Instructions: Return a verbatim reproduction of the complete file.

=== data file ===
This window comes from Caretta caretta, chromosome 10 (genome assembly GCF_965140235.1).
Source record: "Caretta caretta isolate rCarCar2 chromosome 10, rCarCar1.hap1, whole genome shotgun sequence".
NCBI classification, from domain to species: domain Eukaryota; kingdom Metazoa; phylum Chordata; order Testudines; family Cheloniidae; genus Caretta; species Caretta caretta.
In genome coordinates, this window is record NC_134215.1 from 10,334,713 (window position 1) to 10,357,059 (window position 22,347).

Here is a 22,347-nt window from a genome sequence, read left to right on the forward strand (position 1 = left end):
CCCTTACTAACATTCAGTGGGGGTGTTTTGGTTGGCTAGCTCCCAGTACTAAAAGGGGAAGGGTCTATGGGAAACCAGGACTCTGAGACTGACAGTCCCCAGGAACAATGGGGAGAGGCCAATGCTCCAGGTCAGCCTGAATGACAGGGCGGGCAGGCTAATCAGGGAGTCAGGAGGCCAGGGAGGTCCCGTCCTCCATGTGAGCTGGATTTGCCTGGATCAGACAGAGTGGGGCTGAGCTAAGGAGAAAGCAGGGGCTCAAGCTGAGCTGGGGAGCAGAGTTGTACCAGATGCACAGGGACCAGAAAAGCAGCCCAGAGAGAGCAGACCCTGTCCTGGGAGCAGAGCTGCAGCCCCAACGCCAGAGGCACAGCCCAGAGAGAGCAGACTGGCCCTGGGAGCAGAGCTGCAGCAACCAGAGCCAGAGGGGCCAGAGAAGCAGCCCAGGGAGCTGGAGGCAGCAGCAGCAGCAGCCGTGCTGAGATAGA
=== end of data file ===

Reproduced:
This window comes from Caretta caretta, chromosome 10 (genome assembly GCF_965140235.1).
Source record: "Caretta caretta isolate rCarCar2 chromosome 10, rCarCar1.hap1, whole genome shotgun sequence".
NCBI classification, from domain to species: domain Eukaryota; kingdom Metazoa; phylum Chordata; order Testudines; family Cheloniidae; genus Caretta; species Caretta caretta.
In genome coordinates, this window is record NC_134215.1 from 10,334,713 (window position 1) to 10,357,059 (window position 22,347).

Here is a 22,347-nt window from a genome sequence, read left to right on the forward strand (position 1 = left end):
CCCTTACTAACATTCAGTGGGGGTGTTTTGGTTGGCTAGCTCCCAGTACTAAAAGGGGAAGGGTCTATGGGAAACCAGGACTCTGAGACTGACAGTCCCCAGGAACAATGGGGAGAGGCCAATGCTCCAGGTCAGCCTGAATGACAGGGCGGGCAGGCTAATCAGGGAGTCAGGAGGCCAGGGAGGTCCCGTCCTCCATGTGAGCTGGATTTGCCTGGATCAGACAGAGTGGGGCTGAGCTAAGGAGAAAGCAGGGGCTCAAGCTGAGCTGGGGAGCAGAGTTGTACCAGATGCACAGGGACCAGAAAAGCAGCCCAGAGAGAGCAGACCCTGTCCTGGGAGCAGAGCTGCAGCCCCAACGCCAGAGGCACAGCCCAGAGAGAGCAGACTGGCCCTGGGAGCAGAGCTGCAGCAACCAGAGCCAGAGGGGCCAGAGAAGCAGCCCAGGGAGCTGGAGGCAGCAGCAGCAGCAGCCGTGCTGAGATAGA